This book was right up my alley! A strong heroine, a mysterious and magical building, a dystopian society...
Goldie Roth is a twelve year old that has never been allowed to come to harm. Sounds great, right? Except that she is chained and monitored 24/7, for her own safety...as are all children in Jewel. Blessed Guardians keep the children safe, if not happy, and adults have forgotten the woes that used to plague them.
These children grow into frightened, naive adults, but Goldie is having none of it! She is headstrong and runs away. She ends up at the Museum of Dent, a wondrous place that is more than it's own character in this series!! Goldie grows in leaps and bounds once she meets the Museum's Keepers and another headstrong runaway, Toadspit. Goldie becomes a very brave and smart heroine. She is one of my new favorite middle grade characters!
Her new friends, Toadspit, Bru the Brizzlehound, Herro Dan, Olga Ciavolga, and Sinew are also wonderful, warm, and humorous. They consistently made me smile and warmed my heart. I love their relationships with Goldie, especially Bru, who saves her life and then gets the favor returned, and Toadspit, who true to teenage boy form starts out giving Goldie a horrible time, who becomes her best friend. I loved how they came together and relied on each other to deal with the threat to the city and the Museum.
If you are looking for adventure, friendship, magic, and mystery, try this great new series! I am definitely looking forward to reading City of Lies (book 2) when it comes out.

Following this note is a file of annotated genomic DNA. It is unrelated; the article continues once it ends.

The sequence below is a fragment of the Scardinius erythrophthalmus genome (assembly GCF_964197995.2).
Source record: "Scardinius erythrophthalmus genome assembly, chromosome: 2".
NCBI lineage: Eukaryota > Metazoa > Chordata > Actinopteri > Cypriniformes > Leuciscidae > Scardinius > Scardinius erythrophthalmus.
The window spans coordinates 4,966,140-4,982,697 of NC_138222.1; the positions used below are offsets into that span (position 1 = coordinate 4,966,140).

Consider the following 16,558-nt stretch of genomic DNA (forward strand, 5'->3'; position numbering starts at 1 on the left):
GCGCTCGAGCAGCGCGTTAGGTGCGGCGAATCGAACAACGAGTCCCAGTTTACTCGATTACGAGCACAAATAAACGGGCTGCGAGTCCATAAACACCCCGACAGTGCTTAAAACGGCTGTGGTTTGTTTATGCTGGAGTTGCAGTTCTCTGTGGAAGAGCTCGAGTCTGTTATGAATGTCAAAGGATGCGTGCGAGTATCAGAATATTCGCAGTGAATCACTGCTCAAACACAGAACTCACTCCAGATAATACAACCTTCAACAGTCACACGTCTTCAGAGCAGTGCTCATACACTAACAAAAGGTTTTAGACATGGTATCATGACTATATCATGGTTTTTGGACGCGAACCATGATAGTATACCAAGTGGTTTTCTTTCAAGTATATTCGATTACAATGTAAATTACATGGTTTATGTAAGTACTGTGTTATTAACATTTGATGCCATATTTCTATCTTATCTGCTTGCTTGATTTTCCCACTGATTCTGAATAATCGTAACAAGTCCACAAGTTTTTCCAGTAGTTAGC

Full disclosure: Audio book version received to review for AudioFile.
Monday, November 8, 2010
Change of a Dress
by Maya Gold
Cinderella Cleaners, book one
Behind the counter at Cinderella Cleaners, Diana watches the clothes come and go. She loves to imagine the exciting events that the different outfits might be worn to. Then one day, Diana reaches into the pocket of a fancy coat - and finds an invitation to a glittering gala in New York City. Since the coat's owner is out of town, Diana gets a wild idea. With the help of some savvy friends, one glamorous dress, and a lot of improvising, Diana pretends to be someone she's not, and makes it into the party! Will she be discovered, or will her disguise come off without a hitch? (description taken from Amazon.com)
Okay, this is a sweet young tween series that I just ordered for our branch library. It is a combination school/public library that houses grades K-12, so a lot of the YA books are actually tween aged. I saw this series and thought it would be perfect for the tween girls finishing 4th and 5th grade and "graduating" to the YA section.